The Earned Income Tax Credit (EITC) is one of our most effective poverty-fighting tools. According to the Census’s new Supplemental Poverty Measure, the EITC lifted 6.5 million Americans, half of them children, out of poverty in 2012. Unfortunately, policymakers have unnecessarily constrained the value of the EITC for childless adults. The maximum benefit (less than $500, as opposed to nearly $6,000 for married households with three children) and eligibility requirements for these individuals are much less generous, to the point where they are nearly excluded from the program. As the Center on Budget and Policy Priotities underscores, low-income, childless workers are the only group that the federal government taxes into, and in some cases deeper into, poverty.
Raising the maximum benefit for single adults and noncustodial parents and extending eligibility to younger and older adults would help millions of Americans to realize the same benefits the EITC has achieved for low-income workers with children: reduced poverty, increased earnings and labor force participation, improved health outcomes, and more.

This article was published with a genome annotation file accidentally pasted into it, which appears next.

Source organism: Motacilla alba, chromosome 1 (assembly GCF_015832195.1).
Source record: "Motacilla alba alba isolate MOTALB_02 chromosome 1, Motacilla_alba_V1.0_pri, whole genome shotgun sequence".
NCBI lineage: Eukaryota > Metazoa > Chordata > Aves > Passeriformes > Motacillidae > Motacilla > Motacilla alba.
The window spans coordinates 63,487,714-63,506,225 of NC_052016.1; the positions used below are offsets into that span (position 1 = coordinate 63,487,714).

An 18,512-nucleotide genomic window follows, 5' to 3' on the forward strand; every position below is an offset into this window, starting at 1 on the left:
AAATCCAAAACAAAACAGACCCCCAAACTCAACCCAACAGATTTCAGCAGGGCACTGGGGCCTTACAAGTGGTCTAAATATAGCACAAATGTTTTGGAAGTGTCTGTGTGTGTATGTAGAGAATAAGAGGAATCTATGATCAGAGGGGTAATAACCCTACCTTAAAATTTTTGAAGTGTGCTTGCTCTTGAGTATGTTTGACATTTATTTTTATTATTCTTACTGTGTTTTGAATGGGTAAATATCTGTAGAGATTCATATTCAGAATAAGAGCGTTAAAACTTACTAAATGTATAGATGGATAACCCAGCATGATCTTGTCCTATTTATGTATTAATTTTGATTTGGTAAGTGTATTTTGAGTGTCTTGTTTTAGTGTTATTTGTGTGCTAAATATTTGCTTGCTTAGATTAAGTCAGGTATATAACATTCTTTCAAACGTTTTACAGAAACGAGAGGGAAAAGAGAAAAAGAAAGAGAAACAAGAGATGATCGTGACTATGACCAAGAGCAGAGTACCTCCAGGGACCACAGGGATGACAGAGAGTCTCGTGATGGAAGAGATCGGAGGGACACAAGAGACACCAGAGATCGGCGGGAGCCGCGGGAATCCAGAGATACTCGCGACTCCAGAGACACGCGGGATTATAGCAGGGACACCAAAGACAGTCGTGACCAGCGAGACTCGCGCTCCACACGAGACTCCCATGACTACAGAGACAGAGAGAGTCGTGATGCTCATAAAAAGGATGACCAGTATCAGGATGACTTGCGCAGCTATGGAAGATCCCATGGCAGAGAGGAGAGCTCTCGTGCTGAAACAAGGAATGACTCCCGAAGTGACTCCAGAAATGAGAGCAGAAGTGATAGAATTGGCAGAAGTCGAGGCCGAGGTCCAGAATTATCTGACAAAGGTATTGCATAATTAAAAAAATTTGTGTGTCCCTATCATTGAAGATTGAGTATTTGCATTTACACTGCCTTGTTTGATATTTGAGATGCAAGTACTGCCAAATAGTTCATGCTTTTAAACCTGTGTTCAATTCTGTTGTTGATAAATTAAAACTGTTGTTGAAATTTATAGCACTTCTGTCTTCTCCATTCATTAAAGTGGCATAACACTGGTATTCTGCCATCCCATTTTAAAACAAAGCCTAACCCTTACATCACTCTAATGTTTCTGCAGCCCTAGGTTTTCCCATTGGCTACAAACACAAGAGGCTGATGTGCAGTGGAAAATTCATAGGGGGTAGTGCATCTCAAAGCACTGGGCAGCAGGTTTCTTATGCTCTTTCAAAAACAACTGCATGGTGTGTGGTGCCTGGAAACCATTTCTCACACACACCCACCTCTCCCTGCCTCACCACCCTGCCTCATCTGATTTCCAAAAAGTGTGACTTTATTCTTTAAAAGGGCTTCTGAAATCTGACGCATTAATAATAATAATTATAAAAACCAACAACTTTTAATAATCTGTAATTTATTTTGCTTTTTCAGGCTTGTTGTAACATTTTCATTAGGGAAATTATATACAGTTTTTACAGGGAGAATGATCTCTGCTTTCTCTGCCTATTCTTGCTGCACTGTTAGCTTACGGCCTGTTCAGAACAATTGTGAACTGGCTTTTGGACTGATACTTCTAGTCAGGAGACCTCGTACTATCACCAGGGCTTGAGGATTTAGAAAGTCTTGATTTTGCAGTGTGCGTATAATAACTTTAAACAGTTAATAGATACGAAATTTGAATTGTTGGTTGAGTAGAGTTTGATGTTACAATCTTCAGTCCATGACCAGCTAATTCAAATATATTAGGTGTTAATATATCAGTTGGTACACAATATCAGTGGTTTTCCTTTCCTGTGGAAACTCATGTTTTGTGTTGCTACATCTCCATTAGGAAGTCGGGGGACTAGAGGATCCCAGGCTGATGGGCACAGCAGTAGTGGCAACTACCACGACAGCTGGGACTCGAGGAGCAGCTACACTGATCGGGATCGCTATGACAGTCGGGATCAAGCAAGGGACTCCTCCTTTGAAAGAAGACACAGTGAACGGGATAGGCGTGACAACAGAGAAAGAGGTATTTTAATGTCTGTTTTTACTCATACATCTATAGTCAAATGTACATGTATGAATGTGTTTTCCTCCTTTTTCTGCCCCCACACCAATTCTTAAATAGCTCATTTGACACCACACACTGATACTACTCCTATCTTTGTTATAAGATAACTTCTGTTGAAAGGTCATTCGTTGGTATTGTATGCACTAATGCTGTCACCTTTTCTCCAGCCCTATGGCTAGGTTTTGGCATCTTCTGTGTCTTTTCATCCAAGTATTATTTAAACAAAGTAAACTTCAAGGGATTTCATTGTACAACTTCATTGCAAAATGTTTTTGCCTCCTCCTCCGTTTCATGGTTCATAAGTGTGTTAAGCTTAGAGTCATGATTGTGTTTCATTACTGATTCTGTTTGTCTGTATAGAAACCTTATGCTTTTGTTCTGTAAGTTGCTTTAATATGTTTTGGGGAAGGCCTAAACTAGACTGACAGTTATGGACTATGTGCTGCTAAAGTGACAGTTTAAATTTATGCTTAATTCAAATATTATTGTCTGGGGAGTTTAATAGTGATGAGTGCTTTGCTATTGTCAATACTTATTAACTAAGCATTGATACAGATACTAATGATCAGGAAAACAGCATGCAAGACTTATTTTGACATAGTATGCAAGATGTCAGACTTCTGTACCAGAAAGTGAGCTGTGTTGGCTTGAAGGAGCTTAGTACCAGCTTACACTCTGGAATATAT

Fortunately, lawmakers on both side of the aisle have recognize this fact and made calls recently to reform the program. The President called for this expansion in his State of the Union address, crediting Florida Senator Marco Rubio for promoting the idea. The administration detailed its plan for the expansion in both its proposed FY2015 budget and a separate report released yesterday. The administration proposed to double the maximum allowable credit to $1000 and raise the income eligibility limit from $15,000to $18,000. Lastly, eligibility for the EITC would be expanded to workers as young as 21 and as old as 67. These reforms could increase the credit for childless workers working at the minimum wage by several hundred dollars a year, as the chart from the CBPP below makes clear.
According to the administration, 7.7 million workers would be eligible for a larger EITC, while 5.8 million workers would be newly eligible for the credit. This increase would directly lift 500,000 workers out of poverty and reduce hardship for 10 million more.
Unlike other policy proposals aimed at addressing families’ financial challenges, this one may actually have some political potential. As mentioned, Sen. Rubio endorsed a similar reform last year. In a report issued yesterday, Rep. Paul Ryan contended the EITC is one of our only effective federal anti-poverty programs. Right-leaning critics of the minimum wage have suggested that increasing the EITC is a more targeted and effective way of improving families’ incomes than raising the minimum wage – despite ample evidence demonstrating these policies work together as compliments, not substitutes.
Given its promised benefits and supposedly bipartisan support, whether Congress gives this proposed expansion of the EITC due attention, let alone a yes vote, should be a good test of federal lawmakers’ actual commitment to addressing families’ economic insecurity.